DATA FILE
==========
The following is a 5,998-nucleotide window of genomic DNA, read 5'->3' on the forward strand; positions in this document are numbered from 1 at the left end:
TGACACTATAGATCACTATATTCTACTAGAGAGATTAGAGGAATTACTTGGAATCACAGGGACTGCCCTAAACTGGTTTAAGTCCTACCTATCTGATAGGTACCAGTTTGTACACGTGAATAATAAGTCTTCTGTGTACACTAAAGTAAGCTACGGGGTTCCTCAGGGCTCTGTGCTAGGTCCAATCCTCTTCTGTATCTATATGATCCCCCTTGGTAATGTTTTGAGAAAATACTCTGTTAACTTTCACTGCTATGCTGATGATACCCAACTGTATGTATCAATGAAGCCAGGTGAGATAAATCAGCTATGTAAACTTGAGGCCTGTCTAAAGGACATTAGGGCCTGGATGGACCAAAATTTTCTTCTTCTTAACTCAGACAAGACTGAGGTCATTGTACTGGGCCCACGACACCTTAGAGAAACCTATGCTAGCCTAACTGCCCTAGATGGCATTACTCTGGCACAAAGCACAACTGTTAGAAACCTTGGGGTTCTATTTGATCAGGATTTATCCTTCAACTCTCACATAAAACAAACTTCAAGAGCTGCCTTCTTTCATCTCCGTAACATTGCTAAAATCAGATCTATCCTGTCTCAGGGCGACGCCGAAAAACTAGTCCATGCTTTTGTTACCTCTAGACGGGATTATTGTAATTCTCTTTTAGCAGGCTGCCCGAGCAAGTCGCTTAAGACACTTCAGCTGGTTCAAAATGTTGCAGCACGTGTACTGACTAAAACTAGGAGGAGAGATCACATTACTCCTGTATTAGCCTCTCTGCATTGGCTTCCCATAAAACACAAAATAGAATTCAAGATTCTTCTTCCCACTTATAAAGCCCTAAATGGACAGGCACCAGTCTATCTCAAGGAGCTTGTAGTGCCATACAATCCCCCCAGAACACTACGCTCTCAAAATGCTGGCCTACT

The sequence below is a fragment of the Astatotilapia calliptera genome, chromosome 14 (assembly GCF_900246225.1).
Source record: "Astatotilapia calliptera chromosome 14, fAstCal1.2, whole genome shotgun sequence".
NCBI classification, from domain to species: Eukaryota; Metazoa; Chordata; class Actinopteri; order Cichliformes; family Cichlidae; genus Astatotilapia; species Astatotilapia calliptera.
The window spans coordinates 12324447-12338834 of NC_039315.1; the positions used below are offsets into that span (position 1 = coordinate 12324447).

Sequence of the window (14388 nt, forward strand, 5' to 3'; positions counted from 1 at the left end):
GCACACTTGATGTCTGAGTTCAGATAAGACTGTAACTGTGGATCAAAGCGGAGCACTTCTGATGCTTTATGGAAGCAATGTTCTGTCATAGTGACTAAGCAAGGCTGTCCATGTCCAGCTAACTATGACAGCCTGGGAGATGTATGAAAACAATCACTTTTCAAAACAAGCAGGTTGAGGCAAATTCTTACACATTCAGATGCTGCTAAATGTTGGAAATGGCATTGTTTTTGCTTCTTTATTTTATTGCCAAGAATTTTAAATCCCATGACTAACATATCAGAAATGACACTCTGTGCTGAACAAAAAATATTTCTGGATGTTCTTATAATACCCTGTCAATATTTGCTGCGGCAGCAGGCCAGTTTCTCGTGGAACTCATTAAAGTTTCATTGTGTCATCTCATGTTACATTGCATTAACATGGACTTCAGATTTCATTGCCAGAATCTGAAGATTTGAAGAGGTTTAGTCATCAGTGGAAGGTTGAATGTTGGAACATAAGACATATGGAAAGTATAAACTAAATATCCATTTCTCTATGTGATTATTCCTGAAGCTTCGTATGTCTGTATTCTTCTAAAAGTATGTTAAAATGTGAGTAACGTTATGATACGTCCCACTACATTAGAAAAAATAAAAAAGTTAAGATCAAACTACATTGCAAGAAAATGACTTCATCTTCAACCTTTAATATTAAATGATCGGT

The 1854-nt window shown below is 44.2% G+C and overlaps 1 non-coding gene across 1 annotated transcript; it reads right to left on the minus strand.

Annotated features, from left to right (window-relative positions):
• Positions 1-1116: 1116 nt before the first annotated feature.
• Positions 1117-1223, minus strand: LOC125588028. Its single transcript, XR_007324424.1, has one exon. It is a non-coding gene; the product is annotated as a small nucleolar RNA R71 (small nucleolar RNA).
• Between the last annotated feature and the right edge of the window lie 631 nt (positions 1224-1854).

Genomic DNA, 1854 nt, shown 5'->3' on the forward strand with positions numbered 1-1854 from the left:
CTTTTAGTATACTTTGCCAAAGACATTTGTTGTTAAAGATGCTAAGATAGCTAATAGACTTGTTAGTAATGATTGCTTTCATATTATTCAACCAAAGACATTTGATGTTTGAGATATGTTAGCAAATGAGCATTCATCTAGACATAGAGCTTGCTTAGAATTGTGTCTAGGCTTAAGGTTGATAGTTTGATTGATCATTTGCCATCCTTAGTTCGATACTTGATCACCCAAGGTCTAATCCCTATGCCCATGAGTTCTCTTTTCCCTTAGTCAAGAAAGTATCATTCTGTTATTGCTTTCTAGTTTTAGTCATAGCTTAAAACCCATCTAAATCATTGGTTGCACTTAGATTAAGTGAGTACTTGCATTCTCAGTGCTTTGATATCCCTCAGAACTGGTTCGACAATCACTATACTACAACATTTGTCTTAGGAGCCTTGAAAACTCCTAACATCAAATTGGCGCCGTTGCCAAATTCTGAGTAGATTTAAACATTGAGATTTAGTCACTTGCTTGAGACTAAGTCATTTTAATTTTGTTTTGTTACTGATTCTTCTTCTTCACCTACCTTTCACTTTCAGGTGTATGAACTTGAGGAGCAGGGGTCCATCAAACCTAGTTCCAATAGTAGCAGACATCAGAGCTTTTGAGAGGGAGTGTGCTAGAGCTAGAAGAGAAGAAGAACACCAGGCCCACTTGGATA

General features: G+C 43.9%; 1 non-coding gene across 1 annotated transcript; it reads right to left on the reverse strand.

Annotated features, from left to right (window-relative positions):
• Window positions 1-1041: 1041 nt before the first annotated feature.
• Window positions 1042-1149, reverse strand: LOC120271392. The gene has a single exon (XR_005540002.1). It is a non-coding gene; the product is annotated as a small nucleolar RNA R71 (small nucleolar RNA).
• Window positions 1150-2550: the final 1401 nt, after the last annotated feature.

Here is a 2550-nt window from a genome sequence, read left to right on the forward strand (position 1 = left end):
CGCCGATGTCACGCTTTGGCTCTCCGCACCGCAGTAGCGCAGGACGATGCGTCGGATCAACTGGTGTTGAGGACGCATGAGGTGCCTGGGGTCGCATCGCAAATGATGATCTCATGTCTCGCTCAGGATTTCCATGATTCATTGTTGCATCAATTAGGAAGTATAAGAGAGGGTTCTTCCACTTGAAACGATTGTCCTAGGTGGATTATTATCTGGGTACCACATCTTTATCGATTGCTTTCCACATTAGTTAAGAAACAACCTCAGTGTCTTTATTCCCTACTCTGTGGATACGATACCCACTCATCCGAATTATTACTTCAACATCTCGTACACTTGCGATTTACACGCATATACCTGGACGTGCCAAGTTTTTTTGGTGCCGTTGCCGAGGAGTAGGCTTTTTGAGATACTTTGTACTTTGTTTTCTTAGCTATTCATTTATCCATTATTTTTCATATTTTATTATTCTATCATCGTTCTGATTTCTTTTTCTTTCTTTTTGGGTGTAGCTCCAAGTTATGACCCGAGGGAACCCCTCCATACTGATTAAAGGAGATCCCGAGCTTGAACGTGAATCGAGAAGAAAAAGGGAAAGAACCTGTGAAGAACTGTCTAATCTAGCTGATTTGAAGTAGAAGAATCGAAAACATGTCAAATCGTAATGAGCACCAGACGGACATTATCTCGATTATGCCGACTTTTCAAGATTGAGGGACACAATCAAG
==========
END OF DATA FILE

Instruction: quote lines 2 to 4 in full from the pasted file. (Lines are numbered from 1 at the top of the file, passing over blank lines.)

TGACACTATAGATCACTATATTCTACTAGAGAGATTAGAGGAATTACTTGGAATCACAGGGACTGCCCTAAACTGGTTTAAGTCCTACCTATCTGATAGGTACCAGTTTGTACACGTGAATAATAAGTCTTCTGTGTACACTAAAGTAAGCTACGGGGTTCCTCAGGGCTCTGTGCTAGGTCCAATCCTCTTCTGTATCTATATGATCCCCCTTGGTAATGTTTTGAGAAAATACTCTGTTAACTTTCACTGCTATGCTGATGATACCCAACTGTATGTATCAATGAAGCCAGGTGAGATAAATCAGCTATGTAAACTTGAGGCCTGTCTAAAGGACATTAGGGCCTGGATGGACCAAAATTTTCTTCTTCTTAACTCAGACAAGACTGAGGTCATTGTACTGGGCCCACGACACCTTAGAGAAACCTATGCTAGCCTAACTGCCCTAGATGGCATTACTCTGGCACAAAGCACAACTGTTAGAAACCTTGGGGTTCTATTTGATCAGGATTTATCCTTCAACTCTCACATAAAACAAACTTCAAGAGCTGCCTTCTTTCATCTCCGTAACATTGCTAAAATCAGATCTATCCTGTCTCAGGGCGACGCCGAAAAACTAGTCCATGCTTTTGTTACCTCTAGACGGGATTATTGTAATTCTCTTTTAGCAGGCTGCCCGAGCAAGTCGCTTAAGACACTTCAGCTGGTTCAAAATGTTGCAGCACGTGTACTGACTAAAACTAGGAGGAGAGATCACATTACTCCTGTATTAGCCTCTCTGCATTGGCTTCCCATAAAACACAAAATAGAATTCAAGATTCTTCTTCCCACTTATAAAGCCCTAAATGGACAGGCACCAGTCTATCTCAAGGAGCTTGTAGTGCCATACAATCCCCCCAGAACACTACGCTCTCAAAATGCTGGCCTACT

The sequence below is a fragment of the Astatotilapia calliptera genome, chromosome 14 (assembly GCF_900246225.1).
Source record: "Astatotilapia calliptera chromosome 14, fAstCal1.2, whole genome shotgun sequence".